Strong Economy, Tax Law Drive Strong Bank Performance in Q1

FDIC-insured banks and savings institutions earned $56 billion in the first quarter, a 27.5 percent increase from the industry’s earnings a year before, the FDIC said today. The increase was attributed to higher net operating revenue and the effects of the 2017 tax reform law, the agency said. In the absence of the tax law, income would have risen only 12.6 percent from the previous year. As interest rates continued to creep up, net interest income rose 8.5 percent, and noninterest income also reported strong growth of 7.9 percent year-on-year. Average return on assets rose by 24 basis points from a year before to reach 1.28 percent, and average net interest margin rose 8.5 percent to 3.32 percent.

Community banks earned $6.1 billion during the first quarter, up 17.7 percent from the same period last year. Community institutions also reported a 9.7 percent increase in net interest income and a 2.9 percent increase in noninterest income. Community banks’ loan and lease growth rate exceeded that of the broader industry, rising by 7.4 percent year-over-year, compared to 4.9 percent for banks as a whole. Industry-wide, credit card balances saw the strongest year-over-year growth at 8.5 percent, while home equity lines of credit continued shrinking.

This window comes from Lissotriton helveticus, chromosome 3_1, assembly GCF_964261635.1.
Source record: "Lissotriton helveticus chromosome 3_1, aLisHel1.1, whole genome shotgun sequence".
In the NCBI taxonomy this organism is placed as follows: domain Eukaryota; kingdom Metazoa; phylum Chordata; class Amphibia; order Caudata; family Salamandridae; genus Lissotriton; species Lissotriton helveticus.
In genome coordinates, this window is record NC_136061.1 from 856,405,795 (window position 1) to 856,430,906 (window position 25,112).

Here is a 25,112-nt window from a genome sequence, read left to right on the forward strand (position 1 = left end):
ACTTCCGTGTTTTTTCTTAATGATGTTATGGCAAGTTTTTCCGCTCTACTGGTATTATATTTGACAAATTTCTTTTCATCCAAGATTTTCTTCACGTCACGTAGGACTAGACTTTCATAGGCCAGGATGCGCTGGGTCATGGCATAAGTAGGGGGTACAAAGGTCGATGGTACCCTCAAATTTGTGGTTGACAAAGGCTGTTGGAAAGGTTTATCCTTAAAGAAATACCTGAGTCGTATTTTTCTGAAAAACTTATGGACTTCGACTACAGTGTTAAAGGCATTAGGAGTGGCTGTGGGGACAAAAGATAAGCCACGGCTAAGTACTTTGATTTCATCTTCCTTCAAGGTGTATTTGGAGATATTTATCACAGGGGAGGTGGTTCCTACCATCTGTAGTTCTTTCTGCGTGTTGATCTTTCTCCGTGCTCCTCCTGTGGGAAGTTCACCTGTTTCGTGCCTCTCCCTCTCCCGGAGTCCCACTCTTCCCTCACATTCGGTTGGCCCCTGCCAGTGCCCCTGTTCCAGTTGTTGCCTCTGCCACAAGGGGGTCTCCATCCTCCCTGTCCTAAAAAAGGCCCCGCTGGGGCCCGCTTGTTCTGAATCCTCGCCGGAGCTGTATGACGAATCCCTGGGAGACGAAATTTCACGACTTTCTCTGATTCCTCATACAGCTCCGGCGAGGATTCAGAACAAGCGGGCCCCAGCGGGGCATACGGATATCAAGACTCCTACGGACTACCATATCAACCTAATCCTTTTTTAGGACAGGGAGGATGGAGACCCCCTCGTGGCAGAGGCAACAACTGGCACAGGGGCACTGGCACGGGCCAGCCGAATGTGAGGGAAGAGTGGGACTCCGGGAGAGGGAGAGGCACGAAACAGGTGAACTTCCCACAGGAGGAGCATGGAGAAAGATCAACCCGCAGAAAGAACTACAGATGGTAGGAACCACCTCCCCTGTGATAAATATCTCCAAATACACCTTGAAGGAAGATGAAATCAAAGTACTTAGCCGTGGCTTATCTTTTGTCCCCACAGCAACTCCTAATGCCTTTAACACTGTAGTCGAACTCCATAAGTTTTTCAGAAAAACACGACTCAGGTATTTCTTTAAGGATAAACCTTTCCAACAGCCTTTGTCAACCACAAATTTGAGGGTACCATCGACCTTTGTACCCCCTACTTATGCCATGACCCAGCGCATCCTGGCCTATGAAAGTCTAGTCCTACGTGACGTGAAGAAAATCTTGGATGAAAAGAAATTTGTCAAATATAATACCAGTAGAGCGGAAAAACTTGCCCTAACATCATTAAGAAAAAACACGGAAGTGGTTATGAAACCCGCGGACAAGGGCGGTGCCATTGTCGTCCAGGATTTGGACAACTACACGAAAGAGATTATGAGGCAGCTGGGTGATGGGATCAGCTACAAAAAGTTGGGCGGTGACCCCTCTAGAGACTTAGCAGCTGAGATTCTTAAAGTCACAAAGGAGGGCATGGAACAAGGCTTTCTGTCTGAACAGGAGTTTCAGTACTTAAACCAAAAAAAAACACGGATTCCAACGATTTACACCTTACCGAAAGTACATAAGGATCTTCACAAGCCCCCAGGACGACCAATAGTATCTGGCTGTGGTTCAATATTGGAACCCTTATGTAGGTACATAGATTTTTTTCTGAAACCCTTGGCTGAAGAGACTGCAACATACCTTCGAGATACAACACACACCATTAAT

“A broad-based uptick in lending, increased non-interest income such as trading revenue and a lower effective tax rate all contributed to a notable increase in net income,” said ABA Chief Economist James Chessen. “Tax reform has allowed an already strong banking industry to grow even stronger, and to increase safety and soundness. It has added to bank capital levels, which now stand at nearly $2 trillion, and will allow institutions to increase lending to meet future demand.”

Net charge-offs rose 4.7 percent from a year ago, while the amount of loans that were 90 or more days past due declined by 3.4 percent from the fourth quarter. Meanwhile, the number of institutions on the problem bank list fell to 92, and three de novo banks were added in the first quarter. The Deposit Insurance Fund balance rose $2.3 billion during the quarter to total $95.1 billion.